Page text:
Also find patients that throw into the conversation 'by the way I am a medical negligence lawyer' particularly irritating as if you were deliberately doing everything wrong but now they have arrived you might try to be a bit more careful

Elllimam Sat 06-Dec-14 13:02:09

Thanks everyone, I would have told her if I had felt it would help but I genuinely don't have much clue about paediatric (or indeed medical) nursing. She came back round there and I said I specialised in dementia (which I would have done before if she'd have given me the chance)

DixieNormas Sat 06-Dec-14 13:07:38

I wouldn't bother telling them unless they asked or unless they were trying to teach me to do something I already knew (injections after ds3 was born)

x2boys Sat 06-Dec-14 13:15:02

I,m a mental health nurse I worked in dementia care for a long time ,I do mention that I,m a nurse if I,m in hospital not out of professional courtesy as I fail to see what on earth my experience and expertise have to do with my childs care but I ind usually they explain things a little better if they know you work in health care.

Floggingmolly Sat 06-Dec-14 13:18:20

God, did she expect you to take over some of your child's care yourself? confused. Utterly irrelevant and she was being ridiculous.

MrsMaker83 Sat 06-Dec-14 13:19:15

Sounds like she might be lazy amd put more effort into her work if she knows a patient or relative is in the medical profession and therefore are more aware of what she is doing and why.

She was very unreasonable whatever her reasons.

diddl Sat 06-Dec-14 13:19:15

"it can make communication easier but there is no obligation."

How so?

LittleprincessinGOLDrocks Sat 06-Dec-14 13:20:11

I think the nurse was wrong to speak to you like that.
I was in a situation like yours, in that my son was admitted to a childrens ward for treatment and I was a paediatric nurse (no longer practicing) I did not inform them of my qualification to start with (though I was recognised by a nurse on shift - though she was not my sons nurse - as we trained together). It was only when I was being patronised by a junior Dr I felt the need to say I was a qualified nurse.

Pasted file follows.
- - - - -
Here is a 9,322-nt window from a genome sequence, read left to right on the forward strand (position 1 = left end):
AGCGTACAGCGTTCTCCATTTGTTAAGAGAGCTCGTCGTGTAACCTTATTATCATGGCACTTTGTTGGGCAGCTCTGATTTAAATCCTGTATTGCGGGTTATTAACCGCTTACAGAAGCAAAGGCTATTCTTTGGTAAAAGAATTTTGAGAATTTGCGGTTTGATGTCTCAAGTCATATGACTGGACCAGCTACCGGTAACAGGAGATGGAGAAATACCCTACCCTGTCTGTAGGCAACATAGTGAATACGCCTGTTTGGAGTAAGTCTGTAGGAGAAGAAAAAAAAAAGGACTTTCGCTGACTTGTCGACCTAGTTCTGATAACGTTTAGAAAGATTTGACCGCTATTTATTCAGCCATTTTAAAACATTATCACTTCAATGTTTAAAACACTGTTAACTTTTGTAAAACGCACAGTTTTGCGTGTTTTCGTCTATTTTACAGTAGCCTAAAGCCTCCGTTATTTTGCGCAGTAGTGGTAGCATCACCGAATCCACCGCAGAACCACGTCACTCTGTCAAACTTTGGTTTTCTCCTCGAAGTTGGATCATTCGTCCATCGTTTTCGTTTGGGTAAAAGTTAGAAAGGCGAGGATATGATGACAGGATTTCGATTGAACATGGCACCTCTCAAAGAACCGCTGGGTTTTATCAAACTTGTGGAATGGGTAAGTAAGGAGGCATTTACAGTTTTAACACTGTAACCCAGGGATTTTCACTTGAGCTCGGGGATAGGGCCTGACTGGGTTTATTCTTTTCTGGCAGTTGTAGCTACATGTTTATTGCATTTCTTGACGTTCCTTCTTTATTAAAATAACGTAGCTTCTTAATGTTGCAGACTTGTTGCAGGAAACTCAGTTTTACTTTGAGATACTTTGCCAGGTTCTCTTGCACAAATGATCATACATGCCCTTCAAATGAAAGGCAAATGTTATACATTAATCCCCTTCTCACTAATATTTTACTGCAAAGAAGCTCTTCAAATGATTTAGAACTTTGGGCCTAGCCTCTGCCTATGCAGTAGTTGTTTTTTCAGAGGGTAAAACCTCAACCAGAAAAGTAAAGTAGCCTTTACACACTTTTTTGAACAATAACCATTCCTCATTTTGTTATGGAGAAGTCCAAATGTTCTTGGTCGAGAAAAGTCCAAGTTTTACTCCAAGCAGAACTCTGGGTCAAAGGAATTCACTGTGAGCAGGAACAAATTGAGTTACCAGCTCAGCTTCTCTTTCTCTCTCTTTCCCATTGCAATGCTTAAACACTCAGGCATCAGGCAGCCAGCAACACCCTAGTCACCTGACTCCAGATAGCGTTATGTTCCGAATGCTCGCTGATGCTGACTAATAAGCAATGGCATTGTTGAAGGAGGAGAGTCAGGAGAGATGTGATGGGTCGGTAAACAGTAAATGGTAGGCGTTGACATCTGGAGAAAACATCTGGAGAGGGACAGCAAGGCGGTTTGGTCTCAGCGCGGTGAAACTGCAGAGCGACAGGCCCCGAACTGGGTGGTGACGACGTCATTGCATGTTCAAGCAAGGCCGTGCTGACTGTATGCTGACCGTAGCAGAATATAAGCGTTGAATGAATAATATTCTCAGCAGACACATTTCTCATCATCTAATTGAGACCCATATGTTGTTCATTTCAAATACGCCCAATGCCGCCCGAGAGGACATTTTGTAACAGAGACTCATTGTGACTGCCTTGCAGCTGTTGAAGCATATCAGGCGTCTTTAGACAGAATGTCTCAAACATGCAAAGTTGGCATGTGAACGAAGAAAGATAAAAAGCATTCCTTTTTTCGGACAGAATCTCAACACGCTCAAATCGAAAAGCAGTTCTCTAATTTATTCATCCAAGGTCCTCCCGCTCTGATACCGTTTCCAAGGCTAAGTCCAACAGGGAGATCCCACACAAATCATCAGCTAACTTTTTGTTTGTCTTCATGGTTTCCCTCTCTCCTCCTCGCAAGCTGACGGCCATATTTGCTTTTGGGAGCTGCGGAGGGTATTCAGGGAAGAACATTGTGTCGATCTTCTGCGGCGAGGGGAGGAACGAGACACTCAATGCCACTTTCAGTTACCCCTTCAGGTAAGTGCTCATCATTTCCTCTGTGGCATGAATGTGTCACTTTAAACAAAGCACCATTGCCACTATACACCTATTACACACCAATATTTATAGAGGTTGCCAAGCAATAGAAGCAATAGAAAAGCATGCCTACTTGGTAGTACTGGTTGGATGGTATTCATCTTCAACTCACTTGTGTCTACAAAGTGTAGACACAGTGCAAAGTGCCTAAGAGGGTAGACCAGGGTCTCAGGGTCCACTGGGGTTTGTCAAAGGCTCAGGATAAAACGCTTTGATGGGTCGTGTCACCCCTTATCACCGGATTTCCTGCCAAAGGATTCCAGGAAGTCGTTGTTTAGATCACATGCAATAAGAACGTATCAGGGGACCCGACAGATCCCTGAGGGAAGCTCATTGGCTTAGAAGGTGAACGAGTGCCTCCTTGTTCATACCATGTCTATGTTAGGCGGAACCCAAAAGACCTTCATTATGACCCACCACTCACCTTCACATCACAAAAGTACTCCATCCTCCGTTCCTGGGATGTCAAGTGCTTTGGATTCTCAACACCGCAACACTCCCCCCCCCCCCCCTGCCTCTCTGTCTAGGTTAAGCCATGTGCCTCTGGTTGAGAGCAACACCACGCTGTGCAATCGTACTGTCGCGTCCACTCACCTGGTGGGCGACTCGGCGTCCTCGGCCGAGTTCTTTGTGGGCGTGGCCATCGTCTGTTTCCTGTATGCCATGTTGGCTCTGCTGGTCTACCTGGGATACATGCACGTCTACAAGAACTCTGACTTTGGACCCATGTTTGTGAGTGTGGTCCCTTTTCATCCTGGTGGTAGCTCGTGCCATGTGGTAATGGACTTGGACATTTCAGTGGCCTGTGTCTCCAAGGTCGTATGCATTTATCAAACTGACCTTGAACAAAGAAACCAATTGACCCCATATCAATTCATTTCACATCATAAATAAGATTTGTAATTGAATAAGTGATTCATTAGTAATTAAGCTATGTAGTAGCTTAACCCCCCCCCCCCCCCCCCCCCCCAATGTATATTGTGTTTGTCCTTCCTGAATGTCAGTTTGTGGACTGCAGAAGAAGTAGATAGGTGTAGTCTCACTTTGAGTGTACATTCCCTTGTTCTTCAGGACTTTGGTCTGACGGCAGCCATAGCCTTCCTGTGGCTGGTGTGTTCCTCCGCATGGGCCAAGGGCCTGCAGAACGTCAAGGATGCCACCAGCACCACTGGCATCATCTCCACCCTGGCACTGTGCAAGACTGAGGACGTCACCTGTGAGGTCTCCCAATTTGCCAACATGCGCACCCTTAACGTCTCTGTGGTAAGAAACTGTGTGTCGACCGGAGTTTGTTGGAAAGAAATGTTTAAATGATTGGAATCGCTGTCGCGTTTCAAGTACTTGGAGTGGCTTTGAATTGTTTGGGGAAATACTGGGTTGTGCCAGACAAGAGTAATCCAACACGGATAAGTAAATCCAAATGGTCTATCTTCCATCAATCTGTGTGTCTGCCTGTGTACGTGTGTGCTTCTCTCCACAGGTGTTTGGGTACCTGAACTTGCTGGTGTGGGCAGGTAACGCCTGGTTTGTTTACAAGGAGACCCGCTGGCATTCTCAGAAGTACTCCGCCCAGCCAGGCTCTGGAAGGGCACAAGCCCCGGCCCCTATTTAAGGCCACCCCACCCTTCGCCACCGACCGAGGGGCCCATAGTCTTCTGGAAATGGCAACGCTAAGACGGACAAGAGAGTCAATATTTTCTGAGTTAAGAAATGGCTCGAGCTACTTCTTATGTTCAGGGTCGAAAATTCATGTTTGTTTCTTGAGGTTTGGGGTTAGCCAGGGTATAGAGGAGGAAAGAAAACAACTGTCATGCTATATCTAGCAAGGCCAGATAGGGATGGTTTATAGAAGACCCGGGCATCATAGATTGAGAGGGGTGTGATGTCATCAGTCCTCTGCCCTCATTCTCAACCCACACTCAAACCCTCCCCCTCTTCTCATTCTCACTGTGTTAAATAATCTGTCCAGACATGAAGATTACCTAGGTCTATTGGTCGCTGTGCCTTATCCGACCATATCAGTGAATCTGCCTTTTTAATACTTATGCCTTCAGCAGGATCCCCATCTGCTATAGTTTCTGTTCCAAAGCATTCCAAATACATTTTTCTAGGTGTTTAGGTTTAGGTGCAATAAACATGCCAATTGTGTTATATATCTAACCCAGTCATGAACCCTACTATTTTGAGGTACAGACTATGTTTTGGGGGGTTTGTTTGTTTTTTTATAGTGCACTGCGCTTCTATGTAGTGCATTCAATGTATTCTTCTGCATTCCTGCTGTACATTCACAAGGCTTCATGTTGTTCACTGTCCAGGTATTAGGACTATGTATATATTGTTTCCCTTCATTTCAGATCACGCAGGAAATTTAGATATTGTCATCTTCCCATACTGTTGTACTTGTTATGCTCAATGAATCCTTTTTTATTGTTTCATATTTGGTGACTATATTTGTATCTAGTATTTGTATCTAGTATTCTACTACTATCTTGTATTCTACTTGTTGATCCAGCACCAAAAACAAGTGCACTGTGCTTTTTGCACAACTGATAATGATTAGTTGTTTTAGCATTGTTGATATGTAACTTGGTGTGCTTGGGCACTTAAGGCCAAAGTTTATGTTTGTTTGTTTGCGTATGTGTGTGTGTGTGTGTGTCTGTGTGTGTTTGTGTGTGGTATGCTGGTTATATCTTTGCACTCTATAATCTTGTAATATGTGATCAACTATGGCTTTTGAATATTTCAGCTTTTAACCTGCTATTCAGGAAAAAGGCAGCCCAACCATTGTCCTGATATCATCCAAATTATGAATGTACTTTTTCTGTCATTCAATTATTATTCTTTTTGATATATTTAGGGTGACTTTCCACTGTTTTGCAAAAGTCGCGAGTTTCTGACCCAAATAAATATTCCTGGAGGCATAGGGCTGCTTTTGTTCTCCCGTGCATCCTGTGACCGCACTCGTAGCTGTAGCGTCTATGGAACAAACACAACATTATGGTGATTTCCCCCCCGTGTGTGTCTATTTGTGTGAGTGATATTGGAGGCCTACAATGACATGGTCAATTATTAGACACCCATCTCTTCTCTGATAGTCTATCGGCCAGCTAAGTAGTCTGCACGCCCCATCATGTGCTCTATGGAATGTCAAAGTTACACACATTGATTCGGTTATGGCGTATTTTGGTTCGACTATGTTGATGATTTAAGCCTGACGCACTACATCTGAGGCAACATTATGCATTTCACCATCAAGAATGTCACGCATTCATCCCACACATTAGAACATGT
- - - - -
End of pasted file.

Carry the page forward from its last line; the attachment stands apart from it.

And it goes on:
Had that Dr not have treated me like that I would probably not have informed them, no need to, as the nurses were doing a fantastic job of treating him.
It was not your area of expertise. They don't need to know your job description in order to provide a good standard of care. I would be concerned she felt threatened by your expertise - has she not been providing the best care up till now?!
She should make sure her care standards are top notch no matter who she is caring for.

SirChenjin Sat 06-Dec-14 13:23:53

Ask to speak to the person in charge and ask if it's the policy of that particular ward that all nurses and doctors should declare themselves out of professional courtesy. I'm willing to bet that the answer is "no".

Sounds like the nurse in question has either done something she shouldn't have, or isn't as consistent as perhaps she should be and finds it easier to just be professional 'when it matters'

x2boys Sat 06-Dec-14 13:24:01

I think the nurse was being very unreasonable however and has no right to talk to any relative like that.

GraysAnalogy Sat 06-Dec-14 13:26:01

Got sod all to do with her. Maybe now she's questioning how she did something and that's why she's angry.

I never tell what my role is in healthcare, it's interesting to see reactions when they find out.

PicaK Sat 06-Dec-14 13:32:52

The outright sexism makes my blood boil tbh. She says a record saying one parent is a nurse - she automatically assumes that's you. Leaving aside just how rude she's being to you that's also insulting to your dh. But most importantly I hope your little one improves.